Preparing for the Negotiation Process

Preparing for negotiation is as critical as the negotiation process. As you get ready, you have time to consider your needs and wants, the needs and wants of the other people involved, and about the style and approach you will take. You also plan for important aspects like time and place.

Seven Key Considerations

Effective negotiation preparation includes consideration of the following:

  • Establishing objectives or goals. What do you want or need?
  • What do you know about the other person’s wants or needs?
  • What are the positions vs. interests? What is it you would like to see happen vs. what is it you need to see happen?
  • Who will conduct the negotiation—you or someone else representing you? What about the other person?
  • Where and when will you meet?
  • Who will set the agenda?
  • What ground rules, if any, might be needed?
  • What homework is required, before the actual negotiation begins?

Even though the above steps may seem extensive, the degree and completeness of proactive planning directly corresponds to a positive result. Keeping the time permit in mind, it is best to establish (in writing if possible) an outline of your goals and expected outcomes from the negotiation, based on the above list. Having a transparent approach about what you are negotiating, and keeping the seven considerations outlined above in mind, is critical. Being ready will not only generate confidence in the success of the negotiation process but will also allow us time to consider about what the other side wants or needs, you will be well on the way to finding a possible win-win solution. (A win-win solution is an integrative negotiated agreement. In theory this means the negotiating parties have reached an agreement after fully taking into account each other’s interests, such that the agreement cannot be improved upon further by any other agreement. By definition, there are no resources or ‘option’ left on the table and all creative options have been thoroughly exploited). By being considerate and open to the other parties, you practice an inclusive , problem solving method as opposed to a competitive approach, and you are more likely to accomplish far more than if you take a rigid, competitive, me-vs.-you or us-vs-them approach.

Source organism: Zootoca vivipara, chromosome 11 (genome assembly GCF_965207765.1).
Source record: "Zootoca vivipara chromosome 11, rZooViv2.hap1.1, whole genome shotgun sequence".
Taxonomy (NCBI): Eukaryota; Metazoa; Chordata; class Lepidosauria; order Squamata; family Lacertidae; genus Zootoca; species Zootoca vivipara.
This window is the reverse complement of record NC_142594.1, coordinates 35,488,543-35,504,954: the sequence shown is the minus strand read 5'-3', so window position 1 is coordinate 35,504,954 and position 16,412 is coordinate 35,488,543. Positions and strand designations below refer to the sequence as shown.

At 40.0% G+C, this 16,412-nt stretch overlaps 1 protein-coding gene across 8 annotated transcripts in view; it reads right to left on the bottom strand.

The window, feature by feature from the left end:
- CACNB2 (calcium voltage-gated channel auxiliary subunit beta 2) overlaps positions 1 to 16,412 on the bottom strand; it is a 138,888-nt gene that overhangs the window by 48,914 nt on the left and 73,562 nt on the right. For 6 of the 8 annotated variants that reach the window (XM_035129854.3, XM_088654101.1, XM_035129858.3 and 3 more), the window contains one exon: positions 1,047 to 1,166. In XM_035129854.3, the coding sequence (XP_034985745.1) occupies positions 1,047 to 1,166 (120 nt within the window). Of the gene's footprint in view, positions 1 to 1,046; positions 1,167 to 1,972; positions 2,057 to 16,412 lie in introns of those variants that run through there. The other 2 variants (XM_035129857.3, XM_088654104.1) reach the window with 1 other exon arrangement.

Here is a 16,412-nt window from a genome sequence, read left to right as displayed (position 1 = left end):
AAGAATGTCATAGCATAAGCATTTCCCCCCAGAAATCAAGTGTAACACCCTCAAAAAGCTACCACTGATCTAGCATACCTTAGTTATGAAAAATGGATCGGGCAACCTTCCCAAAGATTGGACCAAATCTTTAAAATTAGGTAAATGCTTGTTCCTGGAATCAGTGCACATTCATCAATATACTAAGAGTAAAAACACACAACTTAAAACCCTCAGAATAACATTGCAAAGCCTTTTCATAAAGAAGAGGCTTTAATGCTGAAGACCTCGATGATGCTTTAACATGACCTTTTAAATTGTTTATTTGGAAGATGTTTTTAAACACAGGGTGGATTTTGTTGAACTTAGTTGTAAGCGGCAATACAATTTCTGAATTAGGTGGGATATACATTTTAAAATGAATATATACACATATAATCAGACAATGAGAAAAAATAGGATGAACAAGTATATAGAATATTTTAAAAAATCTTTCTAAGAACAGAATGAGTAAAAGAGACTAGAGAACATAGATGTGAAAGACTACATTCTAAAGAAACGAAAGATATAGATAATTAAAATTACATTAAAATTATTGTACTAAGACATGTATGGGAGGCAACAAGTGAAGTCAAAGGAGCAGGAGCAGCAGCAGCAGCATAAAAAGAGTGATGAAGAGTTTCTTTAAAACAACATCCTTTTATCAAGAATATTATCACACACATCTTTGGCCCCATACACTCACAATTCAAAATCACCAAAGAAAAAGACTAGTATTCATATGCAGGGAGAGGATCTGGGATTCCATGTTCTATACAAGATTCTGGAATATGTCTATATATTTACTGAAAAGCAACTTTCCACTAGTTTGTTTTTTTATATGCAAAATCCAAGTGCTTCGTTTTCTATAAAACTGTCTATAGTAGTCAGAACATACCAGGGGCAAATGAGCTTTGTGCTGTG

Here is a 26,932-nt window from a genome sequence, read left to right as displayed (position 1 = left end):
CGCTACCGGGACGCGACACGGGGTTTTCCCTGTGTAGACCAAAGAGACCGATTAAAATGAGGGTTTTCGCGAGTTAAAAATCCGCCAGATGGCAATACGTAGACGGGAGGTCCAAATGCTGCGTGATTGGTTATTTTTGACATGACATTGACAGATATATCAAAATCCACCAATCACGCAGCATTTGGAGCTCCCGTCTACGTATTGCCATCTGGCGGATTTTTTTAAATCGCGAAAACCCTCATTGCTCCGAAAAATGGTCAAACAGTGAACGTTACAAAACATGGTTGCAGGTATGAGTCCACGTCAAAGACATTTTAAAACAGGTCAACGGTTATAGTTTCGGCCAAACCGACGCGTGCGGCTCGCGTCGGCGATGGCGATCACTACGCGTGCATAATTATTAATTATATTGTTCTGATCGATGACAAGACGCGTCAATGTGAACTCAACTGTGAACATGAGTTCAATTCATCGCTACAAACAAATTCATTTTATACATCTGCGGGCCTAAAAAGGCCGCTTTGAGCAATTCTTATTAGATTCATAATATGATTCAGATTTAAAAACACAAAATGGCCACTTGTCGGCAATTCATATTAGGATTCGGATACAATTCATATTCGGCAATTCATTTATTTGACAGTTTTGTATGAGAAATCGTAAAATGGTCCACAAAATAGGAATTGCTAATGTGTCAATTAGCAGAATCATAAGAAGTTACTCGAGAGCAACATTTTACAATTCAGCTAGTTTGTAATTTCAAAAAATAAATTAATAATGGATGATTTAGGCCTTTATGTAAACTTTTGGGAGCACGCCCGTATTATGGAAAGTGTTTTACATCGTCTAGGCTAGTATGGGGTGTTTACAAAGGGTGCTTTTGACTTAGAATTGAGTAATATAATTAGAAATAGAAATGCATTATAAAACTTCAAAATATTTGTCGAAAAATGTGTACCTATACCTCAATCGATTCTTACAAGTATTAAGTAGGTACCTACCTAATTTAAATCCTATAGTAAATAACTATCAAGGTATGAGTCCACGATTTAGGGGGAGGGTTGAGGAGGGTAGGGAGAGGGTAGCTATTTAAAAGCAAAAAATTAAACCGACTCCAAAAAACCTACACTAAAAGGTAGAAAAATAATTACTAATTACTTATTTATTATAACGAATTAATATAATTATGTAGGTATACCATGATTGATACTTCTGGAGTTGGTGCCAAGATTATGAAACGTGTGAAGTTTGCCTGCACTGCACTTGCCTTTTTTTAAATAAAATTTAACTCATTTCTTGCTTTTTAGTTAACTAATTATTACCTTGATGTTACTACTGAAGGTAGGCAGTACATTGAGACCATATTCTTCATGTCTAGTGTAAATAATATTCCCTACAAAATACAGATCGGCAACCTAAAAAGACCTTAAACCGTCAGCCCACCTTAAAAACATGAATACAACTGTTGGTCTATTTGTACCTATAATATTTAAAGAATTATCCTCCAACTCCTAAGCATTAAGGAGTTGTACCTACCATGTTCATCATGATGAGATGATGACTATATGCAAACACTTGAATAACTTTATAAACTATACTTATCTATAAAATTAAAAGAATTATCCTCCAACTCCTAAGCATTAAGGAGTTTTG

Collecting Detailed Information

Even though the negotiation preparation checklist you just used will give you all or most of the idea of what you need to prepare effectively for simple negotiations. In many instances, on the other hand, it will be helpful and even critical to get more detailed information before you negotiate. Here are some steps for collecting detailed information. Note that these are similar to the steps we have already looked at above; these steps increase the material to cover additional information.

  • Describe in detail the issues that are important to you.
  • Identify and rank the interests that must be met for you to be satisfied with the outcome.
  • Describe various settlement options that will meet your needs, satisfy your interests, and resolve the issues.
  • Identify in as much detail as you can the issues you think will be important to the other party or parties involved.
  • Identify and rank the interests that they would like to have met to be satisfied with the outcome.
  • If possible, describe settlement options that you think will meet their needs.
  • Integrate the issues, interests, and options of your side and the other side to determine where common interests and common ground exist, what alternative solutions might be acceptable to all parties, and what differences will have to be overcome.
Negotiation Basics
The Seven Basic Steps in Negotiation

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